For John Oliver, the Olympic Games are more than “your biannual reminder that NBC exists” or the greatest producer of “inspiration porn.” They’re also a harsh reminder of the performance-enhancing drugs athletes use to win gold.
“There’s a long history of athletes circumventing the rules,” Oliver explained on Sunday’s episode of Last Week Tonight. “In the 1904 Olympics, one of the marathon runners rode 11 miles in a car.” Today, the cheating goes far deeper. “As for the modern era, while no one knows exactly how many athletes dope, there are some shocking hints. One leaked survey found that an estimated 29 percent of track and field athletes at the 2011 World Championships said that they had doped within the past year.”
Enter anti-doping chaperones, who have the job of making the sure the athletes don’t cheat their drug tests. Things can get even more awkward when they must maintain unobstructed views while collecting urine samples. “But despite rigorous testing, athletes are clearly slipping through the cracks for a number of reasons,” said Oliver. “For start, there are multiple tests, and none of them can detect the full range of drugs athletes might be on, from anabolic steroids to EPO to human growth hormone to the most powerful drug of all: love.” (That last one was thrown in for laughs, of course.)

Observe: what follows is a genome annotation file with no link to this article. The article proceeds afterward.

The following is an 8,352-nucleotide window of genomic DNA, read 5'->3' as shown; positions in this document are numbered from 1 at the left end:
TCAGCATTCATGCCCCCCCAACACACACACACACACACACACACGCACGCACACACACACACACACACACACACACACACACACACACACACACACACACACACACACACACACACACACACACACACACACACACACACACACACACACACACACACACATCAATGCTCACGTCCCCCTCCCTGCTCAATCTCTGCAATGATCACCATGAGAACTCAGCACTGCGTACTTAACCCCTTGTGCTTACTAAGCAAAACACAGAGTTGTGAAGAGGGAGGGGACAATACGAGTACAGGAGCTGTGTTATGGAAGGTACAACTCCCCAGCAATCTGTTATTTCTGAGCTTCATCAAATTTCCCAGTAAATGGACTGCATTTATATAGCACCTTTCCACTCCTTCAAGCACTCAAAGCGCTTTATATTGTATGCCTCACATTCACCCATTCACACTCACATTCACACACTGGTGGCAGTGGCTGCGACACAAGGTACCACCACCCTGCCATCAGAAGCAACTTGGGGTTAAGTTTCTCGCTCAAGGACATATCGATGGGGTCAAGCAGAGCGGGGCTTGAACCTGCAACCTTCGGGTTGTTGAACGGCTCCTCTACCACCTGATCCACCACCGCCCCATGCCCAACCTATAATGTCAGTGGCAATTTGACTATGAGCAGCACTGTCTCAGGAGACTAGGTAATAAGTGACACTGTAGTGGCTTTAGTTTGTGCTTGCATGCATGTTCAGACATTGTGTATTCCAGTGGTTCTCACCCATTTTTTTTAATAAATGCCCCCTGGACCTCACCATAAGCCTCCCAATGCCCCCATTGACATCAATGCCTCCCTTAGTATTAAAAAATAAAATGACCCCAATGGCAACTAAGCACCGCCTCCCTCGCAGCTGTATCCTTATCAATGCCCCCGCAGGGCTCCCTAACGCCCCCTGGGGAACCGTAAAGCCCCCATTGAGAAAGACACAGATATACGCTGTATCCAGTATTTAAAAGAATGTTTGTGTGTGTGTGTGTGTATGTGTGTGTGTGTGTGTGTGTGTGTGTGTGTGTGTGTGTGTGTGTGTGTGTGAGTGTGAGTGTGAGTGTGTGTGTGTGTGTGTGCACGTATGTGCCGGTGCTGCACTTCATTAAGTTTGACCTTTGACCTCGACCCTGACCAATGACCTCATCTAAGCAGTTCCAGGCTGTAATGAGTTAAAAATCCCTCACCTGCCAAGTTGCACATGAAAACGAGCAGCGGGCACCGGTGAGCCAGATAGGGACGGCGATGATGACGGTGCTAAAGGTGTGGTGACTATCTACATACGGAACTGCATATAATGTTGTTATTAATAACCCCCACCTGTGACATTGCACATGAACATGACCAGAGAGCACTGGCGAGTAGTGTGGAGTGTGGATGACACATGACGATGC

Oliver pointed out that “testing itself is much less black and white than you might assume” due to high testing thresholds that prevent excessive false positive results while still making it possible for athletes to dope. He cut to a clip of disgraced cyclist Lance Armstrong, who has become the poster child for doping, but showed how the problem is greater than any individual. After presenting a serious plan to address doping, he noted the possibility that people might not care enough to take action. In that case, he said, we should “at the very least make our syrupy athlete promos a bit more honest.” Find out what he has in mind in the clip below.